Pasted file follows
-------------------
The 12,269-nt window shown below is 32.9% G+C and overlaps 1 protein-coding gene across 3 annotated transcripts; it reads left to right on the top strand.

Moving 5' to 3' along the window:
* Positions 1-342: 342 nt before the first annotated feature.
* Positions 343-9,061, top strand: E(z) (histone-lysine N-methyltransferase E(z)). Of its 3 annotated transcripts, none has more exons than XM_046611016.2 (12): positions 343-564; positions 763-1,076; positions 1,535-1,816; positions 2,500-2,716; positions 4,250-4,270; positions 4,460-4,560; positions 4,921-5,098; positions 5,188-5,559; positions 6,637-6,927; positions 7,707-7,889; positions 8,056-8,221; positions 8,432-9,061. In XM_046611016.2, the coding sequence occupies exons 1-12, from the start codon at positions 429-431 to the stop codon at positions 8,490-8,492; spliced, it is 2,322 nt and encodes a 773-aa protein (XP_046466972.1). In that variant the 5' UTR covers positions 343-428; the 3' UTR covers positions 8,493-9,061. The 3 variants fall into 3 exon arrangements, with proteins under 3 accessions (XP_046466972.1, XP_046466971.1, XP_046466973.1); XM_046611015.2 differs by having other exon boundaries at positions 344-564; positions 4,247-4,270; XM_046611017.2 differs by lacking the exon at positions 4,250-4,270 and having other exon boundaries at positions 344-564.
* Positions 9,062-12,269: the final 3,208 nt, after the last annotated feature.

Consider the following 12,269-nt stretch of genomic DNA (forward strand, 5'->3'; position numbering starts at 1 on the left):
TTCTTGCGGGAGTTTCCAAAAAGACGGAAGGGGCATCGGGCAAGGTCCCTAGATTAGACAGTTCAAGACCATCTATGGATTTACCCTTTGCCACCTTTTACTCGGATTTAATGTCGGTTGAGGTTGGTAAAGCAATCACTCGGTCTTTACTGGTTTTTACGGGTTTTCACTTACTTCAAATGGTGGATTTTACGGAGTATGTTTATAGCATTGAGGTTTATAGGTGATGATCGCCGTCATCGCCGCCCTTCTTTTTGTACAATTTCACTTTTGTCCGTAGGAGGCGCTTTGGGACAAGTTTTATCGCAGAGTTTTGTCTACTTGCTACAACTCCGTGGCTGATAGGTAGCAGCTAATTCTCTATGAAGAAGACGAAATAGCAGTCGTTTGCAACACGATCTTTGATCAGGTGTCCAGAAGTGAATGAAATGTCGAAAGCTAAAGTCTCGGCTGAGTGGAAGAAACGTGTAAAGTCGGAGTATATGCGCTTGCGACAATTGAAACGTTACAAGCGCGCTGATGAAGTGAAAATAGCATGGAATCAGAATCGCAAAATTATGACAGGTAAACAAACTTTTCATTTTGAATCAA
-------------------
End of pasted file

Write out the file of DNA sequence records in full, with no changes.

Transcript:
The 12,269-nt window shown below is 32.9% G+C and overlaps 1 protein-coding gene across 3 annotated transcripts; it reads left to right on the top strand.

Moving 5' to 3' along the window:
* Positions 1-342: 342 nt before the first annotated feature.
* Positions 343-9,061, top strand: E(z) (histone-lysine N-methyltransferase E(z)). Of its 3 annotated transcripts, none has more exons than XM_046611016.2 (12): positions 343-564; positions 763-1,076; positions 1,535-1,816; positions 2,500-2,716; positions 4,250-4,270; positions 4,460-4,560; positions 4,921-5,098; positions 5,188-5,559; positions 6,637-6,927; positions 7,707-7,889; positions 8,056-8,221; positions 8,432-9,061. In XM_046611016.2, the coding sequence occupies exons 1-12, from the start codon at positions 429-431 to the stop codon at positions 8,490-8,492; spliced, it is 2,322 nt and encodes a 773-aa protein (XP_046466972.1). In that variant the 5' UTR covers positions 343-428; the 3' UTR covers positions 8,493-9,061. The 3 variants fall into 3 exon arrangements, with proteins under 3 accessions (XP_046466972.1, XP_046466971.1, XP_046466973.1); XM_046611015.2 differs by having other exon boundaries at positions 344-564; positions 4,247-4,270; XM_046611017.2 differs by lacking the exon at positions 4,250-4,270 and having other exon boundaries at positions 344-564.
* Positions 9,062-12,269: the final 3,208 nt, after the last annotated feature.

Consider the following 12,269-nt stretch of genomic DNA (forward strand, 5'->3'; position numbering starts at 1 on the left):
TTCTTGCGGGAGTTTCCAAAAAGACGGAAGGGGCATCGGGCAAGGTCCCTAGATTAGACAGTTCAAGACCATCTATGGATTTACCCTTTGCCACCTTTTACTCGGATTTAATGTCGGTTGAGGTTGGTAAAGCAATCACTCGGTCTTTACTGGTTTTTACGGGTTTTCACTTACTTCAAATGGTGGATTTTACGGAGTATGTTTATAGCATTGAGGTTTATAGGTGATGATCGCCGTCATCGCCGCCCTTCTTTTTGTACAATTTCACTTTTGTCCGTAGGAGGCGCTTTGGGACAAGTTTTATCGCAGAGTTTTGTCTACTTGCTACAACTCCGTGGCTGATAGGTAGCAGCTAATTCTCTATGAAGAAGACGAAATAGCAGTCGTTTGCAACACGATCTTTGATCAGGTGTCCAGAAGTGAATGAAATGTCGAAAGCTAAAGTCTCGGCTGAGTGGAAGAAACGTGTAAAGTCGGAGTATATGCGCTTGCGACAATTGAAACGTTACAAGCGCGCTGATGAAGTGAAAATAGCATGGAATCAGAATCGCAAAATTATGACAGGTAAACAAACTTTTCATTTTGAATCAA